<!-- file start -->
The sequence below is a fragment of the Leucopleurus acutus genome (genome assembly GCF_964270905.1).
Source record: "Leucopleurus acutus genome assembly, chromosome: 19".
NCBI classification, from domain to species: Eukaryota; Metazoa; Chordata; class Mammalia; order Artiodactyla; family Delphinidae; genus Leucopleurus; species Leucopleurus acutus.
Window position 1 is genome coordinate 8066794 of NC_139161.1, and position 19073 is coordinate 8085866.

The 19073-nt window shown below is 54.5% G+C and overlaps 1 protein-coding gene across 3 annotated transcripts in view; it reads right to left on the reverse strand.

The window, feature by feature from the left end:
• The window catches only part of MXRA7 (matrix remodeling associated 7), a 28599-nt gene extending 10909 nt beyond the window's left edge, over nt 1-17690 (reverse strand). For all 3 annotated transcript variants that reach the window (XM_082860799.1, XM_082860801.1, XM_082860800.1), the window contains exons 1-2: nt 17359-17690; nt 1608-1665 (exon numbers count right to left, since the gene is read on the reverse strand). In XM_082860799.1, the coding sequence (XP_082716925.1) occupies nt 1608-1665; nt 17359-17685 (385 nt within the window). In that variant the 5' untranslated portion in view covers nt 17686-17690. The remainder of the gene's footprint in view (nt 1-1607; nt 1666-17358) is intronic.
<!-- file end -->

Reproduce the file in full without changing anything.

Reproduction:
The sequence below is a fragment of the Leucopleurus acutus genome (genome assembly GCF_964270905.1).
Source record: "Leucopleurus acutus genome assembly, chromosome: 19".
NCBI classification, from domain to species: Eukaryota; Metazoa; Chordata; class Mammalia; order Artiodactyla; family Delphinidae; genus Leucopleurus; species Leucopleurus acutus.
Window position 1 is genome coordinate 8066794 of NC_139161.1, and position 19073 is coordinate 8085866.

The 19073-nt window shown below is 54.5% G+C and overlaps 1 protein-coding gene across 3 annotated transcripts in view; it reads right to left on the reverse strand.

The window, feature by feature from the left end:
• The window catches only part of MXRA7 (matrix remodeling associated 7), a 28599-nt gene extending 10909 nt beyond the window's left edge, over nt 1-17690 (reverse strand). For all 3 annotated transcript variants that reach the window (XM_082860799.1, XM_082860801.1, XM_082860800.1), the window contains exons 1-2: nt 17359-17690; nt 1608-1665 (exon numbers count right to left, since the gene is read on the reverse strand). In XM_082860799.1, the coding sequence (XP_082716925.1) occupies nt 1608-1665; nt 17359-17685 (385 nt within the window). In that variant the 5' untranslated portion in view covers nt 17686-17690. The remainder of the gene's footprint in view (nt 1-1607; nt 1666-17358) is intronic.